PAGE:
Junior-Varsity Husbanding.

I’ve been talking with some guys lately who are also in their first year of marriage, and one of the struggles I keep hearing from them is that they all recognize they need to grow in spiritual leadership. I guess this is pretty common among first-year Christian husbands.

I shared last Monday how my spiritual walk has been dry lately, and how God has been pressing me to repent and return. One of the unintended consequences of that dryness is that I have been failing to encourage and nurture the spiritual growth of my wife.

She is a born-again daughter of God; she has a relationship with Christ that does not rely upon her relationship with me. But part of my responsibility to her as her husband is to help strengthen and cultivate her spiritual life–to wash her with the water of the Word, so to speak. If I am to help her grow and flourish as a person, I cannot ignore this aspect of her life.

I know I haven’t been leading well in this area, because I haven’t really been growing lately in this area. I’ve repented of this, and want to grow, but I would like some advice on how to strengthen her spiritually.

So, fellow believers, can I ask you for some ideas? How do you encourage and support your spouse’s spiritual life and growth? 

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8 thoughts on “Junior-Varsity Husbanding.

  1. It’s pretty common among first-year complementarian Christian marriages.

    From RHE: “In talking with campus ministers, I’ve found that this whole “spiritual leader” thing is alive and well on Christian college campuses today. Perhaps because “submission” has been understood in terms of hierarchy, young women assume they must marry men who are more assertive, driven, and knowledgeable than they. I wish I could send out mass email to college girls everywhere reminding them that if Christ is our example of leadership, then what they should be looking for are men who are servants.” (Google “Spiritual leadership Rachel Held Evans” and it’s the top hit.)

    It’s much easier to be a spiritual servant than a spiritual leader. It doesn’t require any extra knowledge, any extra “spirituality,” whatever that means. Sometimes I think wives are understandably frustrated, shouting at husbands to “LEAD ME” in areas that their husband doesn’t even care about. Hence this sudden, startled, “Uh, oh, I guess I should have been leading more this whole time.” Anyone holding themselves back from growth, waiting for someone else to come in, assess the situation in far less time than they have, and make a decision… that’s just full of problems and it’s no wonder it’s such a struggle for all parties involved.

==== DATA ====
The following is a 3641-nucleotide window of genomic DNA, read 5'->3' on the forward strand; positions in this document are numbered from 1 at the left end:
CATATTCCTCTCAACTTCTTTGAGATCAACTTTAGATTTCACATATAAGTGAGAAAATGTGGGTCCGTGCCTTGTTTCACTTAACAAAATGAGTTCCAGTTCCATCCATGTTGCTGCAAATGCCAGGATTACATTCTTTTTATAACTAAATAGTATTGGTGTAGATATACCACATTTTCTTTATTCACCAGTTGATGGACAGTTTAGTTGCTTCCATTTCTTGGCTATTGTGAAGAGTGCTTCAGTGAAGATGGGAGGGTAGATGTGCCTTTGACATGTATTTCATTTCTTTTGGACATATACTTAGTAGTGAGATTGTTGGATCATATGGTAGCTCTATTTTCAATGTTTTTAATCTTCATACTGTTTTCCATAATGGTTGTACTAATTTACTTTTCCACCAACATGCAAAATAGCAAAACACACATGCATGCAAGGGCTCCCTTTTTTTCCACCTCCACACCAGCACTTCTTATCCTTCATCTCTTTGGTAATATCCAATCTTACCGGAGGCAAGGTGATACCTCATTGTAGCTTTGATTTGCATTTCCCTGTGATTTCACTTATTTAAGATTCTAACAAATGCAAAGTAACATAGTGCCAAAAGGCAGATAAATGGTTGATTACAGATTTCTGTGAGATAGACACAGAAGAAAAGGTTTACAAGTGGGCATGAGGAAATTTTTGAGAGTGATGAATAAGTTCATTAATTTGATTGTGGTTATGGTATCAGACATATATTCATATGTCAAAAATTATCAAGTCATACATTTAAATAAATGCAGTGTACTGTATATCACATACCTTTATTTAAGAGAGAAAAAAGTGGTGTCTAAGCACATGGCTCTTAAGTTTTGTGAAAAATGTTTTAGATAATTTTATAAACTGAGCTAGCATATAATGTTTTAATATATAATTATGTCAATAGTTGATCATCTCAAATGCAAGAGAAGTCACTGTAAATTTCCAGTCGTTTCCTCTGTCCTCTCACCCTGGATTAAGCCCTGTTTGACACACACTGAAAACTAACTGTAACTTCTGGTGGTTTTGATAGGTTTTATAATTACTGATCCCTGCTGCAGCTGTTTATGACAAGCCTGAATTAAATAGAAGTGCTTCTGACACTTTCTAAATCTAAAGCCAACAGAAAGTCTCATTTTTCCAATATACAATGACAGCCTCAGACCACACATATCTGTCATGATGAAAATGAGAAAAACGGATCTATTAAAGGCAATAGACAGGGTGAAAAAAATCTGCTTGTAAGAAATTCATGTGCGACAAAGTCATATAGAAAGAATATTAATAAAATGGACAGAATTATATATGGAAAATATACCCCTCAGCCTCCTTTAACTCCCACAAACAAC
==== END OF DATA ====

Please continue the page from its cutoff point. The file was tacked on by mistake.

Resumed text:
Not married, but if I had a spouse, I’d just talk to them about their spiritual growth. I’d say, Great. Do it. I support you. I’m here for you. Let me know what you need.

    And in this case, if you’ve hit a dry spot, maybe she should be encouraging you? And that’s not bad? And you can be saying, Go, go, go. Don’t worry about me. Don’t wait for me. I don’t need to be in the same mental space as you to serve you. Don’t let me hold you back. Grow.

    • The complementarian/egalitarian issue is something we’ve always disagreed on, and that’s fine. And while I’m prone to disagree with RHE on pretty much anything Bible-related (because our understandings of the Bible are extremely different), she is right in saying Jesus the ultimate servant-leader. That’s the standard for all husbands. That image of servant-leadership is what I’m pursuing.

      Like I said, my wife has a relationship with God that is not dependent on me. And I don’t think she’s waiting on me for anything. However, as I am called to care for her, support her, help her flourish, my responsibility as her spouse is to encourage that. Since I’m recognizing that I haven’t been doing that, I want to change that. And I have been asking her how I can help, as you suggested.

      And to your other point, she actually has been a HUGE spiritual encouragement and support for me. God has blessed me beyond imagining by giving me such a wise, gentle, compassionate spouse who loves me in spite of my weaknesses and recognizes and encourages where I’m growing.

      Thanks for your comments, Jaimie. They’re always appreciated.

      • I love that Jaimie and I have profile pictures on YOUR website but you don’t.

      • There you go, Michael. New profile pic for website comments–one that represents the love I’m still trying to let go of.

      • You know, as I was writing my comment I was more writing it toward your blog readers (present and future) than to you, so I’m sorry if it sounded like I was talking down to you. Just trying to be broad. I don’t know your wife, but regardless your marriage is far down the list of marriages I would ever be concerned about.

  2. Start with a simple checklist. If you do these things right, the rest will follow.

    1. Pray for her daily, but come up with different specific things to pray for her about. I am talking about virtues and spiritual growth for her. Ask God to grow her.
    2. Read God’s Word out loud to her.
    3. Remind her how blessed she is to have you, especially after you offend her.

    2 of those are serious. One of them was not.

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